Last touches: A ribbon for a book-mark, made from your midnight-dark cloth of hair. A latch and closure; special books always have them.   I’ll use the distal phalanx of your right index finger and right thumb, the fingers that you used to hold a pen —

Wait, were you left-handed? I don’t know! There’s no way to find out now.

I can’t get this wrong!  Think.

I’ll have to use the distal phalanxes from both right and left indexes and thumbs. That’s… less than optimal, but it covers what’s needed.


Blood’s not the best ink. It’s clotty and slippery. But for symbolism’s sake, I can’t pass it up. I’ll add ground bone to give it some bite. And I must add lampblack to give it a cleaner color.

I’ll get the lampblack by burning your fingernails and catching the smoke on a mirror (the mirror is not made of you; I’m sorry). I’ll scrape the black ash from the mirror, and add it to the blood.

An inkwell, from one of your vertebrae. A pen, carved so carefully from the smallest of your floating ribs.

Open the book and —

What shall I write? What shall I write?

Oh, I know…


Don’t worry. It’s merely the title page, and a short introduction: Catherynne M. Valente, as I Knew Her.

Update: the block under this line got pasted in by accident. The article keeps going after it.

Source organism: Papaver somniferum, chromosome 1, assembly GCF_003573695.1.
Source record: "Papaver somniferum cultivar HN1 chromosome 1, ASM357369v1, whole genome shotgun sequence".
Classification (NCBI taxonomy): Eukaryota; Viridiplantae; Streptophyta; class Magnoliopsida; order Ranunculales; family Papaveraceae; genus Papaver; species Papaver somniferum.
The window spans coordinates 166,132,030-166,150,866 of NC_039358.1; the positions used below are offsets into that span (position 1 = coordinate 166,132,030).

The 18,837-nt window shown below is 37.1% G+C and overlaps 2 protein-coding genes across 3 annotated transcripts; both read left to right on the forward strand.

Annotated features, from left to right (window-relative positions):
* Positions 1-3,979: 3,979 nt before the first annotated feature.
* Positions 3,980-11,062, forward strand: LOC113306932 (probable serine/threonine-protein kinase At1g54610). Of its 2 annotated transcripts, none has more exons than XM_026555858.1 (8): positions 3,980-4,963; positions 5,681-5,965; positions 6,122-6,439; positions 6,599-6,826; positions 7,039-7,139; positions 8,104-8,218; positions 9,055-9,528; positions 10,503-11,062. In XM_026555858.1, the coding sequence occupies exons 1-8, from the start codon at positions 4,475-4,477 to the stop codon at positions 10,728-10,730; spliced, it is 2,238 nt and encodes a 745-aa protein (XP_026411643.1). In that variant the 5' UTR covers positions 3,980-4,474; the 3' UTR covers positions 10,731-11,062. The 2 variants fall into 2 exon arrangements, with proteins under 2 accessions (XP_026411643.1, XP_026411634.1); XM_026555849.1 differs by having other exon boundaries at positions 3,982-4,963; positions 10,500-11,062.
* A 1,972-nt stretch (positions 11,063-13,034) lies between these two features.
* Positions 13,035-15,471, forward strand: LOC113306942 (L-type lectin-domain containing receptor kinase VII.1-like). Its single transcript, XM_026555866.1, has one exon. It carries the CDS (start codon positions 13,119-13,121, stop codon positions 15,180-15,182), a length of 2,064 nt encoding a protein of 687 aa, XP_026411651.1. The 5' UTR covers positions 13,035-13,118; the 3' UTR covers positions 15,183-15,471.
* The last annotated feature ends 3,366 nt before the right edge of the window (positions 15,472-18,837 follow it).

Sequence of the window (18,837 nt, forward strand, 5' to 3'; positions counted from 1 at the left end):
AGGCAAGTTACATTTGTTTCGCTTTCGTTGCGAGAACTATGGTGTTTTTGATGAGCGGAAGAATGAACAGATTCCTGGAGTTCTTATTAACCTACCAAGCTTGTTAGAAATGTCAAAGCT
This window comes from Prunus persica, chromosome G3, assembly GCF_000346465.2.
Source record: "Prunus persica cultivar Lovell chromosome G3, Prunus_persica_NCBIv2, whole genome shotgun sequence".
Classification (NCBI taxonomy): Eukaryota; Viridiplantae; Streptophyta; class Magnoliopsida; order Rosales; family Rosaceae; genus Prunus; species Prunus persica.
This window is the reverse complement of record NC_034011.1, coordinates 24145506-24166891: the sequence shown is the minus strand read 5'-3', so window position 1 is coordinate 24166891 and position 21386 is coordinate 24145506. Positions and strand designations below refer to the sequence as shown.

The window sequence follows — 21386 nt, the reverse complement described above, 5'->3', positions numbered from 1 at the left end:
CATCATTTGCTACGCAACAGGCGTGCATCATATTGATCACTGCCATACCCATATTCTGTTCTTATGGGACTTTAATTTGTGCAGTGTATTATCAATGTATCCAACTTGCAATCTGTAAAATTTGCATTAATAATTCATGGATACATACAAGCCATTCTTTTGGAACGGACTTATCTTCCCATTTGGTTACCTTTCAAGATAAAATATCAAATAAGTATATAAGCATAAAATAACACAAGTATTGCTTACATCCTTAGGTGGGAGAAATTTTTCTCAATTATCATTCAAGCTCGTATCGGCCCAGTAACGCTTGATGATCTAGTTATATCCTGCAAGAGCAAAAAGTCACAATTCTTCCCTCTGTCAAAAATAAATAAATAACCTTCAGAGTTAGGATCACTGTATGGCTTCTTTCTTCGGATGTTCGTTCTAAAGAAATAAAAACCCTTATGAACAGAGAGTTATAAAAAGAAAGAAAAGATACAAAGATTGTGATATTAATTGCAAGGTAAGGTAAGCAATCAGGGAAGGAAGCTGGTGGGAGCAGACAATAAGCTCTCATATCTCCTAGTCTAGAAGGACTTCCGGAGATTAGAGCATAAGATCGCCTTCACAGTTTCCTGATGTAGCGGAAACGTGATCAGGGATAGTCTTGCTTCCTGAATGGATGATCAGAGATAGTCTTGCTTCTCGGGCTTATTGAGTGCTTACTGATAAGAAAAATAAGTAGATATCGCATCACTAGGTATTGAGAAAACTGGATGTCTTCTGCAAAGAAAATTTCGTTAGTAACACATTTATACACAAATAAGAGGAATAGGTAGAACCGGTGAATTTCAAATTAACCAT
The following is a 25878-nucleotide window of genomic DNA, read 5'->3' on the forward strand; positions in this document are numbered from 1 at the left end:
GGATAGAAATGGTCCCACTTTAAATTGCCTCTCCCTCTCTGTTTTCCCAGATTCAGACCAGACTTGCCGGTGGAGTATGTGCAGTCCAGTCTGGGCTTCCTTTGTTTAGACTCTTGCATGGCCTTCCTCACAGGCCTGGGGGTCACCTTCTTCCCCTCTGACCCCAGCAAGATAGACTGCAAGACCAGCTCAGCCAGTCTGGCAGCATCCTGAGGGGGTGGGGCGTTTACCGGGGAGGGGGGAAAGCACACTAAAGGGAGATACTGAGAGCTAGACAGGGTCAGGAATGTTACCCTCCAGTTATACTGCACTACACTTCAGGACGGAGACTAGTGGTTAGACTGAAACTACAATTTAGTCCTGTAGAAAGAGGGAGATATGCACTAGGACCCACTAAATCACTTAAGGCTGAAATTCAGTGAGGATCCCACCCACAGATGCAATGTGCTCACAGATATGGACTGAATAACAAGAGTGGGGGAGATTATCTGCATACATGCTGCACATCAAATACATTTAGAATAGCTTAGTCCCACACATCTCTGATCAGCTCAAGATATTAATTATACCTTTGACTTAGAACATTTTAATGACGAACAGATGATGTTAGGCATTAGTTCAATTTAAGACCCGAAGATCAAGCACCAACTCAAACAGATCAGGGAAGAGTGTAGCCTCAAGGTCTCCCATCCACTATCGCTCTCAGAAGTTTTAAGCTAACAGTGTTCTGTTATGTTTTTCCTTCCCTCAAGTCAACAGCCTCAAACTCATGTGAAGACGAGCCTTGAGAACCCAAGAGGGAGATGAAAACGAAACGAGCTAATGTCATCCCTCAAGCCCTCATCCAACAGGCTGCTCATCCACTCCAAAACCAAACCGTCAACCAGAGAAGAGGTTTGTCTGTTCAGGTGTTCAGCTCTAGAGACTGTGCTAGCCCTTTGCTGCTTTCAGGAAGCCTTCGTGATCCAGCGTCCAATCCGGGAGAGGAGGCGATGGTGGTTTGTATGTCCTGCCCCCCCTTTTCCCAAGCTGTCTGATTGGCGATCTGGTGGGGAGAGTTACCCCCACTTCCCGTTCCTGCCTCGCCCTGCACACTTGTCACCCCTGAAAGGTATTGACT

All done.

And now:

The Boston Public Library, I think.

Fiction, or Mythology? Biography?


Rare books — no. No one should have to ask to read you. No one should need to fill out a form, and wait, foot-tapping. No one should read you while wearing perfect white cotton gloves.

Philosophy? Erotica?

Where will you be found by the most people? By the ones who weren’t looking for you — because they are the ones who need you most.

Aha. Popular fiction. Best-sellers.

No one’s watching… quickly now. Open the daypack, take out the book —

Oh, but it’s hard to let this jewel of a book leave my hands.

But no. This is the point.

There. Eye-level, just past halfway along the row.

I wonder who will find you…

Someone’s coming! Be casual, nonchalant, stroll away. Away down the row.

Down the stairs

Through the security point. No, sir, I have nothing in my daypack, as you can see.

Across the marble floor, toward the bright doors.

Out into the winter light of Boylston Street. It’s so cold.

And now, I can never go there again.

I won’t be able to bear seeing the Book of You gone. Nor bear seeing it still there, unfound by those who need it.

Either sight would be too much.

So, I can never go in there again. And now, I have nothing.

No, wait —

The bone knife. It’s in my pocket.


I will use it forever.

Bone Folding Knife